China claims to have developed and tested an underwater communication technology that enables drones and submarines to remain connected over more than 30,000 sq kilometers.
The South China Sea served as the testing ground for the technology. According to the reports, the listening instrument picked up sound signals from 105km away at a depth of 200 meters during a field test in an essential passageway for submarines.
The latest experiment’s findings demonstrated the new technology’s usefulness and good performance in extending the range and effectiveness of underwater communication.
The data transfer rate was close to 200 bits per second (bps). This is comparable to the bandwidth of very low-frequency radio related to nuclear submarines by a naval command utilizing the largest land-based antennae in the world.
The researchers claimed that the encrypted messages were error-free despite loud background noises. This could be viewed as an important innovation because, when utilizing commercially available technology, the audio transmission of this speed and quality is frequently restricted to a range of less than 10 kilometers.
In 2021, South Korean researchers used British hydrophones to establish a transmission rate of 128bps over a distance of 20km in an experiment.
In 2017, researchers from Fudan University in Shanghai conducted an underwater experiment that achieved 1 gigabit per second over a distance of 63 meters (206 feet), setting a new record for China.
Low-frequency sound can transmit hundreds or even thousands of kilometers in the ocean, but detecting these signals and extracting useful information can be challenging.
When sound waves pass through streams or hit an ocean mountain, they can spread out in various directions and at various rates. As the signal travels farther, it becomes distorted and weaker when it reaches the receiver.
In a paper that was published in the domestic peer-reviewed journal Acta Acustica on September 6, project lead scientist professor Liu Songzuo of Harbin Engineering University explained the effectiveness of the technology, the Chinese report added.
Harbin Engineering University is one of the Chinese institutions sanctioned by the US government.
The experiment was carried out by Chinese scientists on a 3,800-meter deep sea floor between the Taiwan-controlled Dongsha Islands, known in Taiwan as Pratas, and the highly contested Paracel Islands, known in mainland China as Xisha.
According to some military experts, the area served as a crucial route for submarines entering and exiting the waters near China.
Steps Taken By Chinese Team
It is no secret that China has been utilizing unmanned surface vehicles and underwater vessels to monitor the area and gather intelligence on a regular basis. The widespread use of drones gives Beijing a significant military advantage, allowing it to covertly collect hydrographic data in the territorial waters of neighboring nations.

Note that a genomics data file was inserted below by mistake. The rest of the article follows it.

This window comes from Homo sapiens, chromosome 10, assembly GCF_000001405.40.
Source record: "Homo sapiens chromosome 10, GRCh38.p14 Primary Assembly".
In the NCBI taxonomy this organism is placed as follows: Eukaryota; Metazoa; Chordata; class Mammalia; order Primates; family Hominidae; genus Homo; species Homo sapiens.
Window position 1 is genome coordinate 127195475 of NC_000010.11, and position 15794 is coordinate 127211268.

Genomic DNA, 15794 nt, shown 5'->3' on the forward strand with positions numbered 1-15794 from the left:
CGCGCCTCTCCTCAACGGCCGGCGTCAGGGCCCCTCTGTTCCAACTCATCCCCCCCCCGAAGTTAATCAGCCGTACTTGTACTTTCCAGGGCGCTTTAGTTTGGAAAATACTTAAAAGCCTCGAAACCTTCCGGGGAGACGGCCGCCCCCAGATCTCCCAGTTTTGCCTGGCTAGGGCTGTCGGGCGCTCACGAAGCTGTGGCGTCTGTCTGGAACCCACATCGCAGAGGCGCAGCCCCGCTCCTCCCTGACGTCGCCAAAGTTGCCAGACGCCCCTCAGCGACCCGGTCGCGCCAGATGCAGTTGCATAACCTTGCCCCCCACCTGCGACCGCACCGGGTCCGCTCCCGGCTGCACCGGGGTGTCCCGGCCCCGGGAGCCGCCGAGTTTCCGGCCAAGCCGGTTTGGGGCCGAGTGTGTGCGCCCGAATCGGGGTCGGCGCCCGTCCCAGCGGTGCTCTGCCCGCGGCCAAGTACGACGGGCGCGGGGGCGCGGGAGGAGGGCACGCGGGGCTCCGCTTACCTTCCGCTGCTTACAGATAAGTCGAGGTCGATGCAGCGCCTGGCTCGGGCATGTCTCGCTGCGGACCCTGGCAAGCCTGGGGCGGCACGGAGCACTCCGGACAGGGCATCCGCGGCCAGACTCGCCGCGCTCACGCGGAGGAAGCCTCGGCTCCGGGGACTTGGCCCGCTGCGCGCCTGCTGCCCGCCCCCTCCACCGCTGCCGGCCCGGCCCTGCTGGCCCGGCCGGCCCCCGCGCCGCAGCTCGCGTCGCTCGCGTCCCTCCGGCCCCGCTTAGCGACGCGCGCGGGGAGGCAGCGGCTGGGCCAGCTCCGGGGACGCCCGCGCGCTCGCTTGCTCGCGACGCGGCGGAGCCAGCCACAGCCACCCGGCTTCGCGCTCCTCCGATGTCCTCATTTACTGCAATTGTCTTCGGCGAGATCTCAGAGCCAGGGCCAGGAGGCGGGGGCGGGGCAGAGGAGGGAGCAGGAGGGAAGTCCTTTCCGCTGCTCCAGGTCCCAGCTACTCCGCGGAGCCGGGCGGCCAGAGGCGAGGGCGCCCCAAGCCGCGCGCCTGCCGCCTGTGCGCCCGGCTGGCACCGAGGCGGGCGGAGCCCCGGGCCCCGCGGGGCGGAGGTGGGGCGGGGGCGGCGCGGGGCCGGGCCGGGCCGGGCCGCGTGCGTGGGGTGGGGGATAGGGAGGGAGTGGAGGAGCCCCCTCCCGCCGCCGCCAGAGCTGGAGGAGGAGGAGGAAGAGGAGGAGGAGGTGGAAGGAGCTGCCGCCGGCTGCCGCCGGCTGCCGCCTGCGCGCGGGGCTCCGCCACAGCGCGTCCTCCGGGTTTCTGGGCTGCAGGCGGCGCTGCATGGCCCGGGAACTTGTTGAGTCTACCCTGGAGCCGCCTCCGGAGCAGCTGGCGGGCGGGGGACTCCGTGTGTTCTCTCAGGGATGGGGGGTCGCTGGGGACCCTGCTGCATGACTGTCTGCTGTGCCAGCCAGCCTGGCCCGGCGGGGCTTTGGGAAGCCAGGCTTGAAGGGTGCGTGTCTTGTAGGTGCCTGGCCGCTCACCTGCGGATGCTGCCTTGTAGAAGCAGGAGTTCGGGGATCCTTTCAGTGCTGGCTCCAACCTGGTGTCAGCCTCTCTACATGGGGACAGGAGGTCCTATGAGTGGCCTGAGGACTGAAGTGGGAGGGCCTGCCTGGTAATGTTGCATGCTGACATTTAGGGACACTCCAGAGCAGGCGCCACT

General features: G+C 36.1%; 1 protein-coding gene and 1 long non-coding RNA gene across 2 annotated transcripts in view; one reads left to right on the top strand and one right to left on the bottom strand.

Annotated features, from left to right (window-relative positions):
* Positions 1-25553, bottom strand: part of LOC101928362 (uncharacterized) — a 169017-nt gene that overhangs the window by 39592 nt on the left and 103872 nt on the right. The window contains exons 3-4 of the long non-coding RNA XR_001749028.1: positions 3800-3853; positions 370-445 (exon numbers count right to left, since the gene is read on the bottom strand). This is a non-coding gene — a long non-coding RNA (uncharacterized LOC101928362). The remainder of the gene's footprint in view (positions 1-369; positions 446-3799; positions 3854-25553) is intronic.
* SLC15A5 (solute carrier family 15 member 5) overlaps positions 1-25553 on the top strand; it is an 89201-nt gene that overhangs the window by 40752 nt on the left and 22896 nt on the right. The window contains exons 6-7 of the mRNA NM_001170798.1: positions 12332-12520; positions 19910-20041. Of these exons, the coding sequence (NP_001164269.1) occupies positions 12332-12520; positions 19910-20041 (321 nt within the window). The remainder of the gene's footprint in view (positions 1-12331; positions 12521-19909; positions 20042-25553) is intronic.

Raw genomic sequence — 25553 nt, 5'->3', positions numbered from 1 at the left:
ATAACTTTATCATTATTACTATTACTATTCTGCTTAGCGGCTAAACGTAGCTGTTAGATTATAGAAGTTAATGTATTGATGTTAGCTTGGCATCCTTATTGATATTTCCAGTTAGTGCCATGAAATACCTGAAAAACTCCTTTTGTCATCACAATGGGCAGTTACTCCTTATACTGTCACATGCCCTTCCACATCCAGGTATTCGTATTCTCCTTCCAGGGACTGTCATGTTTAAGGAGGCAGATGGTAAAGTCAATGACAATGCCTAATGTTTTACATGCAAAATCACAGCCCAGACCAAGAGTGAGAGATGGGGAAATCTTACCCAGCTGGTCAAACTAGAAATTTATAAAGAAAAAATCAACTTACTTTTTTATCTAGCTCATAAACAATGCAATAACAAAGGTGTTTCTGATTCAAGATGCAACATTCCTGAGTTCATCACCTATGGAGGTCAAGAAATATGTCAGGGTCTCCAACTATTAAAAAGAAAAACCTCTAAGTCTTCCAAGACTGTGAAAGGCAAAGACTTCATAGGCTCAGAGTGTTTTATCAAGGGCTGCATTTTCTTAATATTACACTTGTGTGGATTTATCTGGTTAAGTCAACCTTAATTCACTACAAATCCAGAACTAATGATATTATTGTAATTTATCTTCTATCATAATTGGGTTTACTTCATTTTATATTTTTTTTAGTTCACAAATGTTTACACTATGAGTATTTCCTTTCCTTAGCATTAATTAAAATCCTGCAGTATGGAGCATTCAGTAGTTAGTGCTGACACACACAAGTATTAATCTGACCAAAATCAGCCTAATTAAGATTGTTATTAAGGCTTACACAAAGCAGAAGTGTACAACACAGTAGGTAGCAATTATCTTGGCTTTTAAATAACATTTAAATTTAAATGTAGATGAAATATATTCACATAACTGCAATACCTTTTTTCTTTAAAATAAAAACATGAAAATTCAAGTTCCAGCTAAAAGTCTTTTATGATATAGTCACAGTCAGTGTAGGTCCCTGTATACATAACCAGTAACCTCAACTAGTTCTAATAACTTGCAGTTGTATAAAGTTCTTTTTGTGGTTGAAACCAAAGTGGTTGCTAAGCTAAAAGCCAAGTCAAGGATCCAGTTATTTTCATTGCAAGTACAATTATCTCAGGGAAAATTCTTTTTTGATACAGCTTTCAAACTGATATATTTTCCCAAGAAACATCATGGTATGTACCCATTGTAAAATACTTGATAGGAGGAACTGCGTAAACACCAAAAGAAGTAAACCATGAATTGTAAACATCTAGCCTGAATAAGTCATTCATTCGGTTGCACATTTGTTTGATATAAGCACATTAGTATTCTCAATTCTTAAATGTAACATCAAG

China also has plans to build a deep-sea station in the South China Sea that will be operational for robotic drone docking and recharging in the coming years. In June, the country also launched the first crewless drone carrier in the world, which utilizes AI to find its way on its own in open water.
The latest report also noted that the country is also developing drones fueled by disposable nuclear reactors that are capable of long-distance travel in swarm formation, as well as smart weaponry that can be hidden under the water and detonated during a conflict.
According to experts involved in the programs, these AI-driven machines need to communicate constantly to share intelligence, plan routes, or coordinate an attack.
The experiment was carried out on a stormy day, with waves crashing against the research ship and a strong sea current pulling the hydrophone array away from the ideal listening position. There was rugged topography beneath the sea with cliffs and gorges that could absorb, deflect, and distort the sound waves.
The Chinese media report noted that more than 70% of the sensors were unable to detect anything in such a difficult environment. The signals picked up by the few sensors were barely a few decibels strong or quieter than a breath.
These signals were generally drowned out by high background noise created by natural and human-made activity in the ocean. To address these issues, the team apparently devised a new communication protocol.
Inspired by mobile phone communications, the technique could package the signal into many discrete but connected parts and broadcast them as sound waves in all directions. Some of these waves could be picked up by the receiver from different directions and at different times.
An algorithm assisted the receiver in identifying these waves and reconstructing the entire message using random bits of the acquired data. The mathematical model used in this study was constructed and assessed using real-world data obtained from the South China Sea to improve its performance in the region.